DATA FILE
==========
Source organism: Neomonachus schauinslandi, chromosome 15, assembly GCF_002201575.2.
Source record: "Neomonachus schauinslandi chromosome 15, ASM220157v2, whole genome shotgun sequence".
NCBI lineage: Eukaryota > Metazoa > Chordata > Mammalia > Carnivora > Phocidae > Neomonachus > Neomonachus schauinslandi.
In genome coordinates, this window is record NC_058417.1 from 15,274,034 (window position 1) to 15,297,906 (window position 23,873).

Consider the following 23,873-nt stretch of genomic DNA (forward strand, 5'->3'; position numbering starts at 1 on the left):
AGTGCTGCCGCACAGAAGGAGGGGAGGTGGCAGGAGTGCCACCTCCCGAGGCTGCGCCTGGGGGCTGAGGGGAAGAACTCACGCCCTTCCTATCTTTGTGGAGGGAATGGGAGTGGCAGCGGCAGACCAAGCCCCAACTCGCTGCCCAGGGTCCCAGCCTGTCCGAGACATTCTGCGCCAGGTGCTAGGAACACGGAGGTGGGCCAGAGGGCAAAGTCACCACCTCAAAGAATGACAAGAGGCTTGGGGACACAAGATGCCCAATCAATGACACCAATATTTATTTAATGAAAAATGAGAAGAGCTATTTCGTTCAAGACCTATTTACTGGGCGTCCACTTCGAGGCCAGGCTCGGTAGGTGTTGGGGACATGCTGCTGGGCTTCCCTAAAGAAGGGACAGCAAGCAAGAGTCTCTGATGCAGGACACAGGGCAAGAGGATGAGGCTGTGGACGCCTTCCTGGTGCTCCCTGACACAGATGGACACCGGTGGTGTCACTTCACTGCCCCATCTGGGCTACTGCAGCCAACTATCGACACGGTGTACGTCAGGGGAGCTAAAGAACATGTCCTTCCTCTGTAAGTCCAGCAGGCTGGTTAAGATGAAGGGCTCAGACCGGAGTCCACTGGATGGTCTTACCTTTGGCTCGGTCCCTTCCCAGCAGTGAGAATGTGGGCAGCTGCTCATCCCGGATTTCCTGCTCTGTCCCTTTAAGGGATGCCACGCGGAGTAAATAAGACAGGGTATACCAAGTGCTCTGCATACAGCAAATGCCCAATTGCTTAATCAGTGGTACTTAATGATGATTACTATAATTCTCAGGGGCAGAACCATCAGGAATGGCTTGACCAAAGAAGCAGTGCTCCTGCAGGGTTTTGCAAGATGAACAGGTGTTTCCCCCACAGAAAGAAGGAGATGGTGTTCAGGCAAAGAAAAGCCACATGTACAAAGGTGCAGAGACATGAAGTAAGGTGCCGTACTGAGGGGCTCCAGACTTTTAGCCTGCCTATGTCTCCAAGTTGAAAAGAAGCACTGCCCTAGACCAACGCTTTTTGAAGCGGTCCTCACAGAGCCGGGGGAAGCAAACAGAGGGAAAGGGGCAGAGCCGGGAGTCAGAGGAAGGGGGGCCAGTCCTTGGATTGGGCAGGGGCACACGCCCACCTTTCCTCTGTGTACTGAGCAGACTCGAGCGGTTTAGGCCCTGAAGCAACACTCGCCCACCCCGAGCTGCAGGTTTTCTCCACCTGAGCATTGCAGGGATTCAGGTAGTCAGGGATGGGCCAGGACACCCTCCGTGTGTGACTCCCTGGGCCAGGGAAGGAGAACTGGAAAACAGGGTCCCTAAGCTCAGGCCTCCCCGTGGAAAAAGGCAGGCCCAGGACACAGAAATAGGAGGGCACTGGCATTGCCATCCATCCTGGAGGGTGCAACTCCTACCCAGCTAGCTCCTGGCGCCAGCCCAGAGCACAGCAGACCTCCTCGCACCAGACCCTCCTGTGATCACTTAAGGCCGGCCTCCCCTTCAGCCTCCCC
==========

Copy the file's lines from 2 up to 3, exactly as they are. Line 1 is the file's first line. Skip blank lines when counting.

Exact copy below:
Source record: "Neomonachus schauinslandi chromosome 15, ASM220157v2, whole genome shotgun sequence".
NCBI lineage: Eukaryota > Metazoa > Chordata > Mammalia > Carnivora > Phocidae > Neomonachus > Neomonachus schauinslandi.